On December 22, 1988, the Sangguniang Panlalawigan of the Petitioner passed Resolution authorizing the Provincial Governor to purchase or expropriate property contiguous to the provincial capitol site. The San Joaquins failed to appear at the hearing of the motion, moved to dismiss the complaints on the ground of inadequacy of the price offered for their property. The trial court denied the motion and authorized the Petitioner to take possession of the property upon the deposit with the Clerk of Court, The trial court issued a writ of possession in an order dated January18, 1990. The San Joaquins filed a motion for relief from the order, authorizing the Petitioner to take possession of their property and a motion to admit an amended motion to dismiss. Both motions were denied in the order dated February 1990.

the San Joaquins petitioned before the Court of Appeals, In its answer to the petition, the Petitioner claimed that it has the authority to initiate the expropriation proceedings under Sections 4 and 7 of Local Government Code (B.P. Blg. 337) and that the expropriations are for a public purpose. The Solicitor General stated there was no need for the approval by the Office of the President of the exercise by the Petitioner of the right of eminent domain. However, the Solicitor General expressed the view that the Petitioner must first secure the approval of the Department of Agrarian Reform of the plan to expropriate the lands of petitioners for use as a housing project.

The Court of Appeals set aside the order of the trial court, allowing the Province of Camarines Sur to take possession of private respondents’ lands and the order denying the admission of the amended motion to dismiss. It also ordered the trial court to suspend the expropriation proceedings until after the Petitioner shall have submitted the requisite approval of the Department of Agrarian Reform to convert the classification of the property of the private respondents from agricultural to non-agricultural land.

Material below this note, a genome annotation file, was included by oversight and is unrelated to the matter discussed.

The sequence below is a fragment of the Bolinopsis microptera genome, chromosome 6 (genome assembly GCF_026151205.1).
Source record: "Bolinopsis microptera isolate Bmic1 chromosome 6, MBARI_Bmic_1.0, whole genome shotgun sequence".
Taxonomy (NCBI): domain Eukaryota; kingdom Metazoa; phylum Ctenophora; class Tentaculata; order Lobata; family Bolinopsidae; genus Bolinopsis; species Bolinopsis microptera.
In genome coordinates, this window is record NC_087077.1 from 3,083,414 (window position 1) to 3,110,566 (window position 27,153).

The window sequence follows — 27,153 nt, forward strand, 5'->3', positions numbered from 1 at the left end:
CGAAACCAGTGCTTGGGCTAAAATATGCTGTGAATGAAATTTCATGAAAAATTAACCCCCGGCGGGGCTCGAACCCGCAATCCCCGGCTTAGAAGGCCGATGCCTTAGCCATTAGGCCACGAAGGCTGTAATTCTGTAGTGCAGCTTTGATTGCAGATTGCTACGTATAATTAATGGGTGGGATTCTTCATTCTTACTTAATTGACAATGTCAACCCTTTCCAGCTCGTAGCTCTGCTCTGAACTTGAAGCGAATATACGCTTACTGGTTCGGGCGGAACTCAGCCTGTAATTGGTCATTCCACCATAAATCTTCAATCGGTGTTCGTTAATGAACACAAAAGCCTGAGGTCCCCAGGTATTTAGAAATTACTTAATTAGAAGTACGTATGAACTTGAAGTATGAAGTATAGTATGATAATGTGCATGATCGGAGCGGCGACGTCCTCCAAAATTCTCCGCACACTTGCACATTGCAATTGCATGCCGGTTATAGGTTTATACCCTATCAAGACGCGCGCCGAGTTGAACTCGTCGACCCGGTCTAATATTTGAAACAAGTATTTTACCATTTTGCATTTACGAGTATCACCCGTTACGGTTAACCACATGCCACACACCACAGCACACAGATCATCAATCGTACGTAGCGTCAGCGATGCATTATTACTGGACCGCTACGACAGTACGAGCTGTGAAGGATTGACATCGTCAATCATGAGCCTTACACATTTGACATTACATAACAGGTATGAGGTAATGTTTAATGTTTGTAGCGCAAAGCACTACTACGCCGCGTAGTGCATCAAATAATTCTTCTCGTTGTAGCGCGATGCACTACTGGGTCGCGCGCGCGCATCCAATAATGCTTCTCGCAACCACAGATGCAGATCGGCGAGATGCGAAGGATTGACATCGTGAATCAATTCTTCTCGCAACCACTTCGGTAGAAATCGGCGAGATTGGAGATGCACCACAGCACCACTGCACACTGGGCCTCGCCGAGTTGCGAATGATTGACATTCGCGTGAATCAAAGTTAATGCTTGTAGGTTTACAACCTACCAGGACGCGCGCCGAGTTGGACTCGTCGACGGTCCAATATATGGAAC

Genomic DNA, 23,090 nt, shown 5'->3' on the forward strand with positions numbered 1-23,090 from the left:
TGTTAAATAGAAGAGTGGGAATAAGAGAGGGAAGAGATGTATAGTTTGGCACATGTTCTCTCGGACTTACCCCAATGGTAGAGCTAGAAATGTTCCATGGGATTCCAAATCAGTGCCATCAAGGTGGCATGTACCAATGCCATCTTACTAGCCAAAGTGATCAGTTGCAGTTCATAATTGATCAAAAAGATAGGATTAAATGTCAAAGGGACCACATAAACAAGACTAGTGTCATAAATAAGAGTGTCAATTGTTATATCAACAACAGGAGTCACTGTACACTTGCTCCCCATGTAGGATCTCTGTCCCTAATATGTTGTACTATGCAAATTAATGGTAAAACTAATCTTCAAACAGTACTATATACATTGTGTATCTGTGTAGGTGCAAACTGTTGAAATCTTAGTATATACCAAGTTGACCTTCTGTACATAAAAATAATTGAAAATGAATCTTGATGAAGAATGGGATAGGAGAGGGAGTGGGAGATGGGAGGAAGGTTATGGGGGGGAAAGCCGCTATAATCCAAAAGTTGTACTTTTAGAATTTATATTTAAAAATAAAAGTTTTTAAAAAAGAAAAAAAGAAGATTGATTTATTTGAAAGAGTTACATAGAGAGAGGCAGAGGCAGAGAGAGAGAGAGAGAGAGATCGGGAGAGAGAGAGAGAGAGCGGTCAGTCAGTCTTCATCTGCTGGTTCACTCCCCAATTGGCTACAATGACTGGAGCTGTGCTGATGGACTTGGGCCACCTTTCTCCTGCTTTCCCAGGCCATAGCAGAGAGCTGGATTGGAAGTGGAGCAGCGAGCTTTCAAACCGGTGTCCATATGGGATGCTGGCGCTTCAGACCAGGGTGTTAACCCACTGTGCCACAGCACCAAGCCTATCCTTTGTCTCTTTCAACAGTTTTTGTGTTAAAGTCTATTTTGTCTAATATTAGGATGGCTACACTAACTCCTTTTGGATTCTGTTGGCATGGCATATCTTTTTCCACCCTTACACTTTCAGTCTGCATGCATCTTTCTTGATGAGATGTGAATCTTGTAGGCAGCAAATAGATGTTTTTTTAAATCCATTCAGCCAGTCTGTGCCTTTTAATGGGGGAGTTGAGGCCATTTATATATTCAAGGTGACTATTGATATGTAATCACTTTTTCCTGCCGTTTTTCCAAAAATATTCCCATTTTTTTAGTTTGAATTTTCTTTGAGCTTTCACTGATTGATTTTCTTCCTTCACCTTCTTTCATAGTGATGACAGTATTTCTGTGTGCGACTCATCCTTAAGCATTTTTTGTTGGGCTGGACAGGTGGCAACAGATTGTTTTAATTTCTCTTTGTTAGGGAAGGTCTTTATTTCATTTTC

Issue: Whether the resolution is valid and that the expropriation is for a public purpose or public use?


Held:  Yes, there has been a shift from the literal to a broader interpretation of “public purpose” or “public use” for which the power of eminent domain may be exercised. Under the new concept, “public use” means public advantage, convenience or benefit, which tends to contribute to the general welfare and the prosperity of the whole community, like a resort complex for tourists or housing project. The expropriation of the property authorized by the questioned resolution is for a public purpose. The establishment of a pilot development center would inure to the direct benefit and advantage of the people of the Province of Camarines Sur. Once operational, the center would make available to the community invaluable information and technology on agriculture, fishery and the cottage industry. Ultimately, the livelihood of the farmers, fishermen and craftsmen would be enhanced. The housing project also satisfies the public purpose requirement of the Constitution.


One thought on “PROVINCE OF CAMARINES SUR vs THE COURT OF APPEALS G.R. No. 103125 May 17, 1993

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